SYDNEY, Dec 15 – Bankers in Asian equity capital markets are hopeful of a better year in 2024 after a dismal showing for IPOs this year, noting that interest rates have stabilized globally but they add that elections across the region and in the US could crimp demand.
High interest rates, sticky inflation, and geopolitical tensions have seen share sales by Asia Pacific (including Japanese) companies sink by a fifth in value so far this year to USD 229 billion, LSEG data shows. That’s put this year on course to be the weakest since 2012.
The data covers new and secondary share sales, convertible bond issues, and block trades.
But as interest rates in many countries appear to have peaked and talk turns to rate cuts next year, equity capital market (ECM) sentiment has improved in the last few weeks, bankers said.
“We’re in a window right now where the market has factored in a fairly benign macro outlook which could prompt issuers to come. The pipeline is strong,” said Udhay Furtado, Citi’s co-head of Asia equity capital markets.
Evidence of the improvement in sentiment for share sales has been seen in a number of block trade deals in the region over the past few weeks. These include Bain Capital selling down USD 448 million worth of its shares in India’s Axis Bank AXBK.NS this month.
Furtado said, however, that windows for companies to come to market for funds would be “tight and tough to navigate” as elections get underway. As political activity heats up, businesses are typically reluctant to make major deal decisions, wary of potential policy changes.
Elections in the region will kick off with Taiwan next month. Indonesian, South Korean and Indian voters will also head to the polls and the US election will be held in November.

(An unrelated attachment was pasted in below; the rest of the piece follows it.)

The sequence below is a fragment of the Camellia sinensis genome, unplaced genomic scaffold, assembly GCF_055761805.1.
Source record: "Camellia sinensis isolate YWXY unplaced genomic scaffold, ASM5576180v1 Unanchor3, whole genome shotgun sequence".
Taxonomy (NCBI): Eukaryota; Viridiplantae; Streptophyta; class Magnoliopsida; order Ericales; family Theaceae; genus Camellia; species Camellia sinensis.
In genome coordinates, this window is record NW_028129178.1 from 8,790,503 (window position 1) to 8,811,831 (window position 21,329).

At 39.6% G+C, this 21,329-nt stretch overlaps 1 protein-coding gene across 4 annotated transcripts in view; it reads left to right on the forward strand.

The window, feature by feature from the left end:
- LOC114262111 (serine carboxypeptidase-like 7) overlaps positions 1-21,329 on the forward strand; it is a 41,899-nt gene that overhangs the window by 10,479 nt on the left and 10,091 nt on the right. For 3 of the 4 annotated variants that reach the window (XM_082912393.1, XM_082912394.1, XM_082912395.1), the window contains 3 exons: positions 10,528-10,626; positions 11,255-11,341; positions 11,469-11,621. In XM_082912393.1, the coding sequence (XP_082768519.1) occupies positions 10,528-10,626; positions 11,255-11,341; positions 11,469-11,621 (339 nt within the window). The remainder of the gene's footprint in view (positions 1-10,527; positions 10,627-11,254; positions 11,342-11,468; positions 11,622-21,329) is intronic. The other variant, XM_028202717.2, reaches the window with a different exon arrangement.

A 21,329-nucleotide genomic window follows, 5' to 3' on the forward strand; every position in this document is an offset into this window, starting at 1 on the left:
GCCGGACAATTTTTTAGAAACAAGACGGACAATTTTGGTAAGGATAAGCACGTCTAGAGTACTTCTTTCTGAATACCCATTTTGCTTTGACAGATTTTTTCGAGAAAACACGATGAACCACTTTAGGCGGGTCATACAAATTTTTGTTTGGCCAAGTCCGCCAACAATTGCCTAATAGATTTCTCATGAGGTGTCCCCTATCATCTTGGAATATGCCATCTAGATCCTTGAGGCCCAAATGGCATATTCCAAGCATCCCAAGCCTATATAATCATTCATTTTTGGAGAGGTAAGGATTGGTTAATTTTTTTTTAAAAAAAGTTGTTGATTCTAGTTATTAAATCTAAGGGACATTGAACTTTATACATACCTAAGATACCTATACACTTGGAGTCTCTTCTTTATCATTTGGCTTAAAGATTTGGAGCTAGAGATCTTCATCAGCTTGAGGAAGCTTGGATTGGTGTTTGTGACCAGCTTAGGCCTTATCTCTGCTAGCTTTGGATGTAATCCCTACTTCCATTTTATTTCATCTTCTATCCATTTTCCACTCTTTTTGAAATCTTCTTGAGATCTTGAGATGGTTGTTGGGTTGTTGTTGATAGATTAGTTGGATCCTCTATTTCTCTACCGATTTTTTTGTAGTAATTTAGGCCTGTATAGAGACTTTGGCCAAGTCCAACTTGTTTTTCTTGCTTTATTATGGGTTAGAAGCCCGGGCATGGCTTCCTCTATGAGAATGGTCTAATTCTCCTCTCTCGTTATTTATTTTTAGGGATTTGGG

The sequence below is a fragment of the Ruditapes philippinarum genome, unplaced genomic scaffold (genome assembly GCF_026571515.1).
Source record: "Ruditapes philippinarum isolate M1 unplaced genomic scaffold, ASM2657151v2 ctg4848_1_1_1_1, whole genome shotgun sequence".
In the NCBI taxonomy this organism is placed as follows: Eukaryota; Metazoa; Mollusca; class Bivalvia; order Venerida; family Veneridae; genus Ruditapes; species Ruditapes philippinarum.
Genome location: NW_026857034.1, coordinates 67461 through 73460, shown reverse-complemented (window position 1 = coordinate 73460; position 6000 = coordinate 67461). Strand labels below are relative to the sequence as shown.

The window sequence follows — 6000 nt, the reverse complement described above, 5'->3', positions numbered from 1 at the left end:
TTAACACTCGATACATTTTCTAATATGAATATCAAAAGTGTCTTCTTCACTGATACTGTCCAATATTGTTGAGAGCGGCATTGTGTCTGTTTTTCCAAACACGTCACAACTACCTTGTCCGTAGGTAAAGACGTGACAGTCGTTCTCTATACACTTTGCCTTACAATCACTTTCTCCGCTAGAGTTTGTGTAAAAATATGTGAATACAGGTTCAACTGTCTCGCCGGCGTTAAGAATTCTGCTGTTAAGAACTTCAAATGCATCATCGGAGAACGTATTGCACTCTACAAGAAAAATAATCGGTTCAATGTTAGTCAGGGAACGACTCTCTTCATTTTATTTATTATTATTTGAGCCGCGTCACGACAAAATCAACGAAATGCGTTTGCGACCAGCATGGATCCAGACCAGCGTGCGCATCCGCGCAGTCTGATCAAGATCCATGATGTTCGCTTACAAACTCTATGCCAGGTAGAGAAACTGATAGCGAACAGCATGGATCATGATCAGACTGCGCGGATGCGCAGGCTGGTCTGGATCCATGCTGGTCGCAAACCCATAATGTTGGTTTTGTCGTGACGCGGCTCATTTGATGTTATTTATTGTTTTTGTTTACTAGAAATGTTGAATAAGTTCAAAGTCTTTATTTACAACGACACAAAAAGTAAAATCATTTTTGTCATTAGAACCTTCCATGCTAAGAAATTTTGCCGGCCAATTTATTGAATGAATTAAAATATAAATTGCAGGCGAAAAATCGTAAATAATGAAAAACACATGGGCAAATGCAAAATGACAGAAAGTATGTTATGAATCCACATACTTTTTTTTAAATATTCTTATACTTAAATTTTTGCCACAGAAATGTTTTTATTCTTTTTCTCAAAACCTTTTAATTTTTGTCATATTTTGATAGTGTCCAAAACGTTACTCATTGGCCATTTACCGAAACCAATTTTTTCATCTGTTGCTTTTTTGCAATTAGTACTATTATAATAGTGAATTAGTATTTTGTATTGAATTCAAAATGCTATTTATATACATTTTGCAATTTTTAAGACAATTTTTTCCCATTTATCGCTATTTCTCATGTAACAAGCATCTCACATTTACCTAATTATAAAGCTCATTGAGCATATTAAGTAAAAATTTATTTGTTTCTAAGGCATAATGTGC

Major deals in the pipeline for next year include Alibaba logistics firm Cainiao’s plan to raise USD 1 to USD 2 billion in a Hong Kong IPO. It would be the first major listing of an Alibaba 9988.HK unit.
Competition for IPOs in Asia is fierce with fees generated from ECM deals accounting for almost 40% of the region’s investment banking wallet versus 25% globally.
CHINA, HONG KONG
China is set to be the world’s busiest IPO market in 2023 for the second year in a row, despite a 35% drop in the value of IPOs to USD 37.3 billion so far this year amid a sputtering economy. Regulators have also sought to slow the pace of mainland IPOs as they work on improving mechanisms in secondary markets.
China’s economic woes as well as US-Sino friction have generally kept foreign investors underweight on Chinese equities this year but moves by Beijing to shore up the economy appear to be having an effect.
“We are still seeing international investors be relatively cautious towards exposure in China, recent policy changes are providing comfort and sentiment is starting to turn a little more positive,” said Sunil Dhuphelia, co-head of ECM for Asia ex-Japan at JPMorgan.
New listings in Hong Kong, which had previously long benefitted from Chinese companies rushing to raise capital in the city, have plunged 36% to about USD 5 billion this year and are on track for their weakest year in least 20 years, according to LSEG data.
For investment banks in Hong Kong, which had bulked up staff during the pandemic when rates were low, the slump has prompted widespread job cuts.
“Going forward, it will be very helpful for facilitating a successful listing in Hong Kong if listing applicants could have more than just a China story,” said Richard Wang, a partner at law firm Freshfields Bruckhaus Deringer who advises on M&A deals.
(Reporting by Scott Murdoch; Editing by Sumeet Chatterjee and Edwina Gibbs)